Later, Trump spent a revealing hour at The New York Times headquarters. Tweets from the meeting showed changes from Trump’s claims on the campaign trail. Among them:

• Climate change is not a Chinese hoax.

• He is inclined not to prosecute his opponent Hillary Clinton.

• He expressed doubts about the value of torturing terrorism suspects.

• He distanced himself from the white nationalists celebrating his victory.

On the other hand, he strongly backed his controversial chief strategist Stephen Bannon, calling him “a decent guy”. In typically boastful mood, Trump told the paper’s publisher that he was confident about becoming president: “It’s a very overwhelming job, but I’m not overwhelmed by it.”

Trump denied any conflict of interest between his business empire and his new job as president. “The law’s totally on my side,” he claimed. “The president can’t have a conflict of interest.”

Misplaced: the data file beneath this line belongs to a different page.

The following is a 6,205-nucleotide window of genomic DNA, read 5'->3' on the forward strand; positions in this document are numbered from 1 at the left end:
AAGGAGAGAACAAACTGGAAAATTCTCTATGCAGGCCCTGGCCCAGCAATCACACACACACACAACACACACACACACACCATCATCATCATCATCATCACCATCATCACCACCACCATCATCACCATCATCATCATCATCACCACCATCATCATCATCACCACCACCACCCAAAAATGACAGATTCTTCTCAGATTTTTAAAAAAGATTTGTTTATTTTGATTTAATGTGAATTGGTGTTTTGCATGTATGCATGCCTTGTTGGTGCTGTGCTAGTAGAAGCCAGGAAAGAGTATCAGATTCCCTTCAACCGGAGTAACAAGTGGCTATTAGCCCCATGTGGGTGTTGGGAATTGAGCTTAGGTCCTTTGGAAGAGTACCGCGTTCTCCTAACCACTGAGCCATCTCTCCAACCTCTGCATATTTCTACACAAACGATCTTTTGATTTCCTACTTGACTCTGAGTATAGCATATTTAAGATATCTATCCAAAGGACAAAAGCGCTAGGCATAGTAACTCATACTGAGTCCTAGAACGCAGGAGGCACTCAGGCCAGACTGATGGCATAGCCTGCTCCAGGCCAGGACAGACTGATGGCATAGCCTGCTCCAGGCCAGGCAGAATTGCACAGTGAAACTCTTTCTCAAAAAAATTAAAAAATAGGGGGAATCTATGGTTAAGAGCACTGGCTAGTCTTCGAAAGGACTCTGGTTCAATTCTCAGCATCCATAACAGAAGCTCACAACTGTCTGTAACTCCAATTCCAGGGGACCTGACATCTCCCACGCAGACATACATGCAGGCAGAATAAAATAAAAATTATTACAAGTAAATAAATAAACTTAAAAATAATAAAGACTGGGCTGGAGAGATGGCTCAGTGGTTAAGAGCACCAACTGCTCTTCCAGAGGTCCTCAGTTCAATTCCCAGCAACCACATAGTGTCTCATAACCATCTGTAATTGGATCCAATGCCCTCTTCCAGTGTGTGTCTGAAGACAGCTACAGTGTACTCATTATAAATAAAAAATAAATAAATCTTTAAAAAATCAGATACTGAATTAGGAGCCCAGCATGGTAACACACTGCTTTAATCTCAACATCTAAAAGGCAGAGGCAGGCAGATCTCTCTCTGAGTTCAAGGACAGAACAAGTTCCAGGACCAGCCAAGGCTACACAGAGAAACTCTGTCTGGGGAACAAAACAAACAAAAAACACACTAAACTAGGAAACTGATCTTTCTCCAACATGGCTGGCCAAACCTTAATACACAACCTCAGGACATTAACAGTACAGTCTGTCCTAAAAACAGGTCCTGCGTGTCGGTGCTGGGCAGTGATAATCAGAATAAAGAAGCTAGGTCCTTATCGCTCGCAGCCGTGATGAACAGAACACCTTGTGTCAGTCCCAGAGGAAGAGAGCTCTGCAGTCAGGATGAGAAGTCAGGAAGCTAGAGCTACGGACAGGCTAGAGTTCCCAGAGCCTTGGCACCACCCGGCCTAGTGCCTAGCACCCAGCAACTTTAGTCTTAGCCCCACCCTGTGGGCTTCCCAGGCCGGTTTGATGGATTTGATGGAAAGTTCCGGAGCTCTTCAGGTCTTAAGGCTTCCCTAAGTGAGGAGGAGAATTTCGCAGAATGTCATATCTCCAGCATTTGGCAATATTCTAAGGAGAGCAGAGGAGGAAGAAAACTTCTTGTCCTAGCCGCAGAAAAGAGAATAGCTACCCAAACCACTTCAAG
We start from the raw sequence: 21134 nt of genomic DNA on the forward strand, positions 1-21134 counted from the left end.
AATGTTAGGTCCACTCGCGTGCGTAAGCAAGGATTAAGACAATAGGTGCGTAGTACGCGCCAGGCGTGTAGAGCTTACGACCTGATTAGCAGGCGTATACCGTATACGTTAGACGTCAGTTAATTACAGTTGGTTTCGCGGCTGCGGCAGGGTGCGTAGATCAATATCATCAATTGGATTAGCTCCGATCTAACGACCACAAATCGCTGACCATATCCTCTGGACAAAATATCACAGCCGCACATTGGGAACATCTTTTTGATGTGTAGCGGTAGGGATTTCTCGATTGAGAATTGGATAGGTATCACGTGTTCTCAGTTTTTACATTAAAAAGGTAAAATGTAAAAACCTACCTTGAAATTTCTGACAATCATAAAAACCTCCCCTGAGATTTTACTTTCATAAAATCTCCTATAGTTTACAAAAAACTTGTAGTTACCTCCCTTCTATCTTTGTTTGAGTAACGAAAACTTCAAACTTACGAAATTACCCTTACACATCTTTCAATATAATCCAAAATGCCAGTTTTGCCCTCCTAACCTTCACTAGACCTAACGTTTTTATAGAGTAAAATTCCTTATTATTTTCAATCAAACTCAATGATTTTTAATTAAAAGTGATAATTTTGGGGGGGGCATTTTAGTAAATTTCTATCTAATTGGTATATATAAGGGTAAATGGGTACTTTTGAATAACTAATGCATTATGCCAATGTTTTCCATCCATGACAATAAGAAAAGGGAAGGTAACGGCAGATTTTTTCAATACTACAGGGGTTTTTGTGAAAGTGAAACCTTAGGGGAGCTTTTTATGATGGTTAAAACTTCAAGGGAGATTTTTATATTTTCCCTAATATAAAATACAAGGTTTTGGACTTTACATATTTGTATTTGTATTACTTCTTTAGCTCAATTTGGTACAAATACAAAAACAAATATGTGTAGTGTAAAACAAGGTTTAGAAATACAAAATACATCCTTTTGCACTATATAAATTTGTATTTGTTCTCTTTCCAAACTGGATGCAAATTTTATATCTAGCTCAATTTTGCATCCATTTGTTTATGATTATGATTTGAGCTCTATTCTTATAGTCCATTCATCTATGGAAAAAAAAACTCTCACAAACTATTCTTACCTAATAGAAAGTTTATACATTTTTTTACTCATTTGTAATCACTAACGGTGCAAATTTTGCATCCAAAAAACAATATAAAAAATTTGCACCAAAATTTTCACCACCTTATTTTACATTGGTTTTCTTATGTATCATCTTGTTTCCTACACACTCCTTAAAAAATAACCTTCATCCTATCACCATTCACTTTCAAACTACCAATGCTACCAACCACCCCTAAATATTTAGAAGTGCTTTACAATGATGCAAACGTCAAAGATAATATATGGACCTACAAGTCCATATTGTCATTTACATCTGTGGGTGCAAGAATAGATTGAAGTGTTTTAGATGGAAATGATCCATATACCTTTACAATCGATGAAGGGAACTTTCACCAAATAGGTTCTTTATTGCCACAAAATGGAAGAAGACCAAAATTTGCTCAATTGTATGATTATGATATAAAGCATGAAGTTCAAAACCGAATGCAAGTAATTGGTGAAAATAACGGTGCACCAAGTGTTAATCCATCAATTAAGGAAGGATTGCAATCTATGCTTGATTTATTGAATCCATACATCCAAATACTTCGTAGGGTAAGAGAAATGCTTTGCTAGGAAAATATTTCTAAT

Can business and politics mix, in the US under Trump, or in Hong Kong?

Trump’s business empire, active in 25 countries, is dominated by real estate. It cannot easily be dealt with in the traditional way by setting up a blind trust, and he’s adamantly opposed to selling it off.

Another complication is that Trump plans to let his children run the business empire, but those same children are key political advisers. Trump family members are 25 per cent of his transition team. Trump’s daughter, Ivanka, and her husband, Jared Kushner, were present when Trump met Japan’s prime minister, Shinzo Abe. Trump suggested to The New York Times that Kushner could make peace between Israelis and Palestinians.

Why does Israel want Trump’s son-in-law to be Middle East peace envoy?